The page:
There are two general light sources used for RTI. One uses a dome outfitted with many LED lights that will turn off and on as photographs are taken. An RTI light dome is pictured on Cultural Heritage Imaging’s website that was used at the Worcester Art Museum (CHI is a non-profit organization that provides training and tools for this technique). However, most conservators use a lower tech method where a light source (a camera flash or lamp for example) is held at a fixed distance from the artifact and manually moved around at different angles when each photo is taken. You can see an example of this method used in the field in this blog post from UCLA/Getty Conservation Program student Heather White.
In her paper, Emily focused on documenting textile or basketry impressions on ceramics and more ephemeral impressions, such as those left in the soil by deteriorated textiles or baskets, using RTI. By using the various tools offered by the RTI software (changing light angle, using diffuse light or changing it so that concave surfaces of impressions look convex), she was able to see fine features not clearly visible with standard digital photography, such as the angle of fibers, striations on the surface of plant material or the weave structure. For impressions of textiles left in soil (these were mock-ups she made in potting soil) she noted that digital photography was not very effective in recording these because there was no contrast and the impressions were so fragile that they could not be lifted or moved for better examination or imaging. However using RTI she was able to clearly see that the textiles were crocheted.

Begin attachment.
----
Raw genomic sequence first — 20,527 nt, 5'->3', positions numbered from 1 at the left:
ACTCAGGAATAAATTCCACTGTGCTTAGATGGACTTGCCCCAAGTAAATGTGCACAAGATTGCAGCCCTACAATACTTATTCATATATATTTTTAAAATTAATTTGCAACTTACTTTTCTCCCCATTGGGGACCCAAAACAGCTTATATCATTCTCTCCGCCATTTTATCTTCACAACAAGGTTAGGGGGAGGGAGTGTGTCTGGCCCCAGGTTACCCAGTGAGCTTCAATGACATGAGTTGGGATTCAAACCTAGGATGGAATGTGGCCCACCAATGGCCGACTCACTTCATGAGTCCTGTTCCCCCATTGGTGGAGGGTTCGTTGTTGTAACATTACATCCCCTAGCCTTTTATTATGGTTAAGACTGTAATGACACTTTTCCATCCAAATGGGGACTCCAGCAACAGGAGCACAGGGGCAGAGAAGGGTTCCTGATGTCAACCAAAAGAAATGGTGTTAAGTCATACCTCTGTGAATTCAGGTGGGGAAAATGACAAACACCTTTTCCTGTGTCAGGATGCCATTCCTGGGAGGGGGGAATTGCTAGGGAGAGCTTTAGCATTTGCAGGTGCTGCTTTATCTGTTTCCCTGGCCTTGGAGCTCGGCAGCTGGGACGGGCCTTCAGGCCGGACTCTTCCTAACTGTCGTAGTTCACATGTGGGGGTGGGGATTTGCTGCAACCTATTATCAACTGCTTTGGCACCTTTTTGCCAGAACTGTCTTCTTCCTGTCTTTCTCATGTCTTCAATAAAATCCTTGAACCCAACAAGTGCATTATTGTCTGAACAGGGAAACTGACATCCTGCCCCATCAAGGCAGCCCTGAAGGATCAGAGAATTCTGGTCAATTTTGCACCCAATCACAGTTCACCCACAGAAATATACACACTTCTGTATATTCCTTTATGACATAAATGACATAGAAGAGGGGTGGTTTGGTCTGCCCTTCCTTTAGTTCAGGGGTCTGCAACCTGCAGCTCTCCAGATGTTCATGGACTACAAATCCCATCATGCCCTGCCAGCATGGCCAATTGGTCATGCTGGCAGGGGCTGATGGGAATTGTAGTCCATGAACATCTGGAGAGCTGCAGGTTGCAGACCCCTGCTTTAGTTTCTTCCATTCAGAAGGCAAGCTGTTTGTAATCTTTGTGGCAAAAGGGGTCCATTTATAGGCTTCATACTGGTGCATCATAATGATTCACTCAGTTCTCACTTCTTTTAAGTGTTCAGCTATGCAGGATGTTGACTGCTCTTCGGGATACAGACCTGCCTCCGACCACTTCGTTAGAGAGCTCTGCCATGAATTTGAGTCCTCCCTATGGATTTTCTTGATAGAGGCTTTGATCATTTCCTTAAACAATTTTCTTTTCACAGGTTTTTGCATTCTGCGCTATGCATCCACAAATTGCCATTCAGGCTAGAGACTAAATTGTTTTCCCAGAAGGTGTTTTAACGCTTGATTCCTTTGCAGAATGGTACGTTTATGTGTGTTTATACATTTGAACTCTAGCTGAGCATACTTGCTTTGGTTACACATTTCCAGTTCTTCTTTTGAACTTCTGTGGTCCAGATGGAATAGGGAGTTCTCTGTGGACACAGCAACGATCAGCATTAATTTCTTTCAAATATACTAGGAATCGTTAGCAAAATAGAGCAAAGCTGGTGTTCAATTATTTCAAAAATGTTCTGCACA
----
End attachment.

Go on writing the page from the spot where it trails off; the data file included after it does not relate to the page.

In describing her set up and work flow, Emily took photos of the impressions indoors, as well as outdoors (for the soil impressions). She was able to take good images outdoors, but it was better to do RTI at dusk with lower light. She took a minimum of 12 shots per impression at 3 different angles. For her light source she used a flash. In all, she said it took her about 10 minutes to shoot each impression.
When compared to digital photography, RTI is a useful and feasible technique for the documentation of impressions, and worked well for most of the impressions Emily tried to record. It seems that RTI worked well as the stand alone documentation method for impressions in about 40% of the images she took, but is more effective as an examination and documentation tool in combination with standard digital photography. RTI is on its way to becoming a more standardized documentation method in conservation. It appears to be effective for recording low contrast, low relief surfaces, such as textile impressions, and may be the best method to record ephemeral or extremely fragile surfaces that are not possible to preserve. I’m excited about the potential of RTI for impressions and look forward to trying it out the next time I have to record textile impressions or organic pseudomorphs on an archaeological object.